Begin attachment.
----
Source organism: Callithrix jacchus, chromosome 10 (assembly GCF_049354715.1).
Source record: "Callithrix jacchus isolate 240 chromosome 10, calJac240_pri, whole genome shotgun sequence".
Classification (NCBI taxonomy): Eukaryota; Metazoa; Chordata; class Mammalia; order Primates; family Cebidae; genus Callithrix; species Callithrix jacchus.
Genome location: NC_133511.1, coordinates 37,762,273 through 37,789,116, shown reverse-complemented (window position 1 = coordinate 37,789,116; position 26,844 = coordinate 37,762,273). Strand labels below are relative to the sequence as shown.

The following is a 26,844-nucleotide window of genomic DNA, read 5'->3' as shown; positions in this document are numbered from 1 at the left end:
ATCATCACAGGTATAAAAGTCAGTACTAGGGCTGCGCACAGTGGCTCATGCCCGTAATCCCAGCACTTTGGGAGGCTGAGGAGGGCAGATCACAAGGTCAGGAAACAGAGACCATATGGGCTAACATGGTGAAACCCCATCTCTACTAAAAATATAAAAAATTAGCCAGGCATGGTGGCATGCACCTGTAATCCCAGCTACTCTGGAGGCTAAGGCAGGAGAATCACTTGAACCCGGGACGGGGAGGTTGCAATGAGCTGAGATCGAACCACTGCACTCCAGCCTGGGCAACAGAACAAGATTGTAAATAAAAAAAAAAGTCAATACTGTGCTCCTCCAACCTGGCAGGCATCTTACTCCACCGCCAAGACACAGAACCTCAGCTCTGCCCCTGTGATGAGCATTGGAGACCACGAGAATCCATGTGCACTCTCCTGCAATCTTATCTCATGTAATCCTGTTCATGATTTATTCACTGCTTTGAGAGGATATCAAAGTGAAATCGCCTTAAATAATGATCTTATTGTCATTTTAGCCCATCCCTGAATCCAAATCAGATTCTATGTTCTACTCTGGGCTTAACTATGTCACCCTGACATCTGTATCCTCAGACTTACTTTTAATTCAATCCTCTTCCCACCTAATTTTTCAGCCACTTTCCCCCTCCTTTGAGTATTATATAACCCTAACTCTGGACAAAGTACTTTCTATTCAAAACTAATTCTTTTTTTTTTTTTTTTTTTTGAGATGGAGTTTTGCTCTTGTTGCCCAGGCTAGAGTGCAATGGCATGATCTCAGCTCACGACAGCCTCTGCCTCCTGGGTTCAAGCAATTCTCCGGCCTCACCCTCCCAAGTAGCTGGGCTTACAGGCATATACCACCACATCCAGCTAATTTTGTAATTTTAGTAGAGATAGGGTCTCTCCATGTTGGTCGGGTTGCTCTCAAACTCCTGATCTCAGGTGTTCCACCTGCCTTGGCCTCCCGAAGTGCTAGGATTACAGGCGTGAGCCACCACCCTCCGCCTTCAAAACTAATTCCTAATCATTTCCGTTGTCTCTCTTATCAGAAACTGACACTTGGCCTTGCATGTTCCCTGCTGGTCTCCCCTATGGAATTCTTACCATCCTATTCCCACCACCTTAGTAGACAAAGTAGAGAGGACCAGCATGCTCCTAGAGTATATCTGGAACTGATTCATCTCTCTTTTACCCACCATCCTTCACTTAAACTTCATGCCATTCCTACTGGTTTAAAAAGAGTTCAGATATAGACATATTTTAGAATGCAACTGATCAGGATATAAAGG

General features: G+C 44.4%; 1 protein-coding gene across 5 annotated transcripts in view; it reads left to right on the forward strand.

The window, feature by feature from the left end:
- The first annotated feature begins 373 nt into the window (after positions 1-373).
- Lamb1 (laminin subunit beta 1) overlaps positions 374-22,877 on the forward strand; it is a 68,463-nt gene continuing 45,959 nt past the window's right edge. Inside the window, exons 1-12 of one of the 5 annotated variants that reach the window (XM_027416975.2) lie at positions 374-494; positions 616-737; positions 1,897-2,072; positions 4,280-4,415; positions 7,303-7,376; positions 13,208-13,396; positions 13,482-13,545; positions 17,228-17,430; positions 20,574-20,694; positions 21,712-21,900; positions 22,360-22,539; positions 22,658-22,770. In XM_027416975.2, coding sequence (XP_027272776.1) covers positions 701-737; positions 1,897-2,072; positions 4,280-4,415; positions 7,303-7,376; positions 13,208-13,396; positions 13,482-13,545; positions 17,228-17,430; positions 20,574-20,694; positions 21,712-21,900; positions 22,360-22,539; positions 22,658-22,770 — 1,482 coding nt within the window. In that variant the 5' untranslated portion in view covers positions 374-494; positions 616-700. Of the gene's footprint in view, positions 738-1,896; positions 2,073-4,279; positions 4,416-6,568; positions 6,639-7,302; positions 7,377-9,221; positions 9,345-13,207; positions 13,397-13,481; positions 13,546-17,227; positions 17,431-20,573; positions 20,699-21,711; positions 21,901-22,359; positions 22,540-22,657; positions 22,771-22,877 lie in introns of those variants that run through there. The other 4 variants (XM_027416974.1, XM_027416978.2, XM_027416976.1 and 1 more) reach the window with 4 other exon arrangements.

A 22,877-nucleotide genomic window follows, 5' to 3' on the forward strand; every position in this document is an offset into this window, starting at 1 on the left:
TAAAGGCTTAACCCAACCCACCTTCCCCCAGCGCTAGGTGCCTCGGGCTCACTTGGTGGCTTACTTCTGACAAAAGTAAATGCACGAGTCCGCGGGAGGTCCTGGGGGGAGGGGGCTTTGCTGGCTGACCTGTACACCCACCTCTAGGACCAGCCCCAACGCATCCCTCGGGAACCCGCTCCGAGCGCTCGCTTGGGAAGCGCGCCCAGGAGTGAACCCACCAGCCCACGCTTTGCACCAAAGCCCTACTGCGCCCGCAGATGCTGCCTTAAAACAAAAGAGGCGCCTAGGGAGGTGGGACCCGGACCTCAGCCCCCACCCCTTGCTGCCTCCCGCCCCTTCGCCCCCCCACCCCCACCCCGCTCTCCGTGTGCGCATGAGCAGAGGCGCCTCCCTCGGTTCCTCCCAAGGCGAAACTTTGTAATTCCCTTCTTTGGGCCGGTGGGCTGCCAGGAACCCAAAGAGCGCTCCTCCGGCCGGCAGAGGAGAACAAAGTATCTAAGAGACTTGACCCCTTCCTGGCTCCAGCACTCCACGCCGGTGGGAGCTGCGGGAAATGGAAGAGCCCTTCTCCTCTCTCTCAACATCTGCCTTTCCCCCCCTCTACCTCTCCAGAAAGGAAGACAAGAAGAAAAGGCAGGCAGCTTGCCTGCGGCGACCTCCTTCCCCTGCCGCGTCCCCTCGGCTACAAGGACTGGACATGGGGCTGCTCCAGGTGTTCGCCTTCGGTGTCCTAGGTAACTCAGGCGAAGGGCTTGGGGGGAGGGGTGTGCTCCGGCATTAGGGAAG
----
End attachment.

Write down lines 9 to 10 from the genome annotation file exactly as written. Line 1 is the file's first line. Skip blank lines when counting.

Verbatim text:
- The first annotated feature begins 373 nt into the window (after positions 1-373).
- Lamb1 (laminin subunit beta 1) overlaps positions 374-22,877 on the forward strand; it is a 68,463-nt gene continuing 45,959 nt past the window's right edge. Inside the window, exons 1-12 of one of the 5 annotated variants that reach the window (XM_027416975.2) lie at positions 374-494; positions 616-737; positions 1,897-2,072; positions 4,280-4,415; positions 7,303-7,376; positions 13,208-13,396; positions 13,482-13,545; positions 17,228-17,430; positions 20,574-20,694; positions 21,712-21,900; positions 22,360-22,539; positions 22,658-22,770. In XM_027416975.2, coding sequence (XP_027272776.1) covers positions 701-737; positions 1,897-2,072; positions 4,280-4,415; positions 7,303-7,376; positions 13,208-13,396; positions 13,482-13,545; positions 17,228-17,430; positions 20,574-20,694; positions 21,712-21,900; positions 22,360-22,539; positions 22,658-22,770 — 1,482 coding nt within the window. In that variant the 5' untranslated portion in view covers positions 374-494; positions 616-700. Of the gene's footprint in view, positions 738-1,896; positions 2,073-4,279; positions 4,416-6,568; positions 6,639-7,302; positions 7,377-9,221; positions 9,345-13,207; positions 13,397-13,481; positions 13,546-17,227; positions 17,431-20,573; positions 20,699-21,711; positions 21,901-22,359; positions 22,540-22,657; positions 22,771-22,877 lie in introns of those variants that run through there. The other 4 variants (XM_027416974.1, XM_027416978.2, XM_027416976.1 and 1 more) reach the window with 4 other exon arrangements.